A blog that discusses contemporary a cappella music, the educational practices of a cappella music, a cappella improvisation exercises, and a cappella in popular culture.
Monday, April 29, 2013
Why We Yell
Last week in rehearsal, I yelled.
No…That’s not accurate…
I completely lost my [expletive deleted].
Why do we yell? Why do we feel, as directors, teachers, and conductors, that completely losing your temper is the only course of action left? Do we not realize that we might be doing more harm than good?
Sure, it’s not fun to be the bad guy. But I feel like anyone who yells may not see both sides of the situation, and this is what makes me feel tremendously guilty moments after.
I always tell my students, or whatever group I’m working with, that they should never be concerned about me, or the group, if I yell. Yelling signifies a boiling point of frustration, but it also means we care. If we didn’t care so much about the project, we wouldn’t get so mad. So the moment I stop yelling…the moment I let the mistakes go by without correcting them…that’s when they should start being worried.
Now for the flip side. Being on the receiving end sucks. Nobody wants to be treated like they are second-class citizens. I mean…would you? Would you really enjoy it if someone you liked, respected, or cared about suddenly screamed in your face?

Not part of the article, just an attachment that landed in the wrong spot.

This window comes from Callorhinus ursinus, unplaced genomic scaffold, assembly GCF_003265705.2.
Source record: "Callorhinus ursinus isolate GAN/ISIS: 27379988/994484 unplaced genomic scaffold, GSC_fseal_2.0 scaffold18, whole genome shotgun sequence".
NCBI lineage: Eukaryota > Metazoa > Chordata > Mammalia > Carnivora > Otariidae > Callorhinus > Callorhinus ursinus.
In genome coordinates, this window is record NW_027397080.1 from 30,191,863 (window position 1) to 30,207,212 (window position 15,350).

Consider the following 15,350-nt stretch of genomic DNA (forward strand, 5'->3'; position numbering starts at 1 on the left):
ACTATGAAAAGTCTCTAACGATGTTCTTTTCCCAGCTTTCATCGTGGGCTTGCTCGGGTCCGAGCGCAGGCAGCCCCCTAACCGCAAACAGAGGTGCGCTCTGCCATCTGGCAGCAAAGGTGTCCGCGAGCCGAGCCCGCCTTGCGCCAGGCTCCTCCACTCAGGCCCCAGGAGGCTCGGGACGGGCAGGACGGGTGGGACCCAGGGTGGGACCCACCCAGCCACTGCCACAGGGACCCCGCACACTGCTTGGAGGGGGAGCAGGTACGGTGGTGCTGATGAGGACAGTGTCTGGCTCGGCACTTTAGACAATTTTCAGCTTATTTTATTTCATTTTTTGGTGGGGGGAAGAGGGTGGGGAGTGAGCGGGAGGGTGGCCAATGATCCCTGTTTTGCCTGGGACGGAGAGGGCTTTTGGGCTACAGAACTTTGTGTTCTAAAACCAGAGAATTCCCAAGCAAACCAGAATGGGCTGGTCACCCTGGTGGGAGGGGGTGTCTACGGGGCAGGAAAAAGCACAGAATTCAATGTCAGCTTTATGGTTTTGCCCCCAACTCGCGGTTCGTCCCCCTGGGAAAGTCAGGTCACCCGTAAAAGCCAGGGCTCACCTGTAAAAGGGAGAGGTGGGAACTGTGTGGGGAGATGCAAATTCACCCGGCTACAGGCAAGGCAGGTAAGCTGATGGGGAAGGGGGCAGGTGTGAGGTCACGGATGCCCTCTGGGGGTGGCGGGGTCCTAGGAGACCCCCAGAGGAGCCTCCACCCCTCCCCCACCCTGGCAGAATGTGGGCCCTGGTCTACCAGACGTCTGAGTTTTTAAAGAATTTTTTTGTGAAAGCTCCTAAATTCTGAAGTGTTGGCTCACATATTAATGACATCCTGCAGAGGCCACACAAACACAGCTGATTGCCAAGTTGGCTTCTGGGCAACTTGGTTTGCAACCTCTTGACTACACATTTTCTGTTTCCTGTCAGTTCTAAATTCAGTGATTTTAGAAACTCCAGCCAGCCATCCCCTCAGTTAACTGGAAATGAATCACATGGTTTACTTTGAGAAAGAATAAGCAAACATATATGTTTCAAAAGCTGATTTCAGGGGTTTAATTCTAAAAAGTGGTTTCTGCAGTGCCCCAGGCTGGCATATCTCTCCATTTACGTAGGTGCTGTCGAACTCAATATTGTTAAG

In my experience, there has always been two kinds of people who are on the opposite end of my wrath. First, there are the students who fall right within the bulls-eye of my frustration. For example, it’s the day before the concert, things are not going right, and nobody wants to focus because they don’t see the disaster that you see. These are the “students who set you off,” and most likely, they won’t be happy with you moments after. Most will calm down, some might quit. This is simply out of your control. You cannot control what others do, nor can you control how they should, or will, react.
Second, there are the “thank the lord he/she just said that!” students. They have been waiting patiently on the sidelines for this exact moment, when the group finally gets what’s coming to them. They think you’re a god now, because you said what they have been thinking for weeks, as if you just suddenly read their minds. Of course, they’ll never say this out loud. They don’t want to be ostracized as the “brown noser(s).”
Does anyone win when they yell? I’ll admit, sometimes, a little kick in the pants is what the group needs. There have been moments when a good scream-fest is exactly what was missing from the process. And there have also been times when screaming was just too extreme. Maybe…just maybe…they didn’t really deserve that.
All I’m saying is…choose your yelling carefully. And make sure the students know that aggressive, red-faced, obscenity-laced sharing is caring.
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